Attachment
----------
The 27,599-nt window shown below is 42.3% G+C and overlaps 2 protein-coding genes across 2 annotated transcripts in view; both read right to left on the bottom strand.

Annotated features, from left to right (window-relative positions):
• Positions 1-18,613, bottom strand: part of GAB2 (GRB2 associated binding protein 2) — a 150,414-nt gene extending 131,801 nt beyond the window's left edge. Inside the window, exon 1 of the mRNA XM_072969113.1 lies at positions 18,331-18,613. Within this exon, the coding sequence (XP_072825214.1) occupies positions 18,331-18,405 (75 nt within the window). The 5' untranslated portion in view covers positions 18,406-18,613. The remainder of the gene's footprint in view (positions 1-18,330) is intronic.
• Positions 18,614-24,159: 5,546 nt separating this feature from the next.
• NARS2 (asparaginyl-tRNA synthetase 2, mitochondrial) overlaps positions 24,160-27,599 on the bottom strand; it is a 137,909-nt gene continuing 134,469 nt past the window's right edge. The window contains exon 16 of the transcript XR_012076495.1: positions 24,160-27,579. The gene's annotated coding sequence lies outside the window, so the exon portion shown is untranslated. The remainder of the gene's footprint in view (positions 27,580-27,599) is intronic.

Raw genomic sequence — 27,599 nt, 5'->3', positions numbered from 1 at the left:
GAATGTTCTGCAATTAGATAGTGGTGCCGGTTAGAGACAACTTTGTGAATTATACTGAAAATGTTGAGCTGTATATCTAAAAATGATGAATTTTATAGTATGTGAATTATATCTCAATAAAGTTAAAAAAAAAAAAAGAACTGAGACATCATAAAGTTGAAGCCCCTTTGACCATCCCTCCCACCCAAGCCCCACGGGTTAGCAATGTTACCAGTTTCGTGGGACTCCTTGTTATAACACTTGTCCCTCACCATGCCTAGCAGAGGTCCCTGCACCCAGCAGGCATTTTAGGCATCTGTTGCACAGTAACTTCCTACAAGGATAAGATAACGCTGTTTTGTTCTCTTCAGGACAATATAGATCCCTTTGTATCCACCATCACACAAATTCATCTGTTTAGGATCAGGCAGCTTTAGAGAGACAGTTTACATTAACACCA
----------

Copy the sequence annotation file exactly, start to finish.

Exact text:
The 27,599-nt window shown below is 42.3% G+C and overlaps 2 protein-coding genes across 2 annotated transcripts in view; both read right to left on the bottom strand.

Annotated features, from left to right (window-relative positions):
• Positions 1-18,613, bottom strand: part of GAB2 (GRB2 associated binding protein 2) — a 150,414-nt gene extending 131,801 nt beyond the window's left edge. Inside the window, exon 1 of the mRNA XM_072969113.1 lies at positions 18,331-18,613. Within this exon, the coding sequence (XP_072825214.1) occupies positions 18,331-18,405 (75 nt within the window). The 5' untranslated portion in view covers positions 18,406-18,613. The remainder of the gene's footprint in view (positions 1-18,330) is intronic.
• Positions 18,614-24,159: 5,546 nt separating this feature from the next.
• NARS2 (asparaginyl-tRNA synthetase 2, mitochondrial) overlaps positions 24,160-27,599 on the bottom strand; it is a 137,909-nt gene continuing 134,469 nt past the window's right edge. The window contains exon 16 of the transcript XR_012076495.1: positions 24,160-27,579. The gene's annotated coding sequence lies outside the window, so the exon portion shown is untranslated. The remainder of the gene's footprint in view (positions 27,580-27,599) is intronic.

Raw genomic sequence — 27,599 nt, 5'->3', positions numbered from 1 at the left:
GAATGTTCTGCAATTAGATAGTGGTGCCGGTTAGAGACAACTTTGTGAATTATACTGAAAATGTTGAGCTGTATATCTAAAAATGATGAATTTTATAGTATGTGAATTATATCTCAATAAAGTTAAAAAAAAAAAAAGAACTGAGACATCATAAAGTTGAAGCCCCTTTGACCATCCCTCCCACCCAAGCCCCACGGGTTAGCAATGTTACCAGTTTCGTGGGACTCCTTGTTATAACACTTGTCCCTCACCATGCCTAGCAGAGGTCCCTGCACCCAGCAGGCATTTTAGGCATCTGTTGCACAGTAACTTCCTACAAGGATAAGATAACGCTGTTTTGTTCTCTTCAGGACAATATAGATCCCTTTGTATCCACCATCACACAAATTCATCTGTTTAGGATCAGGCAGCTTTAGAGAGACAGTTTACATTAACACCA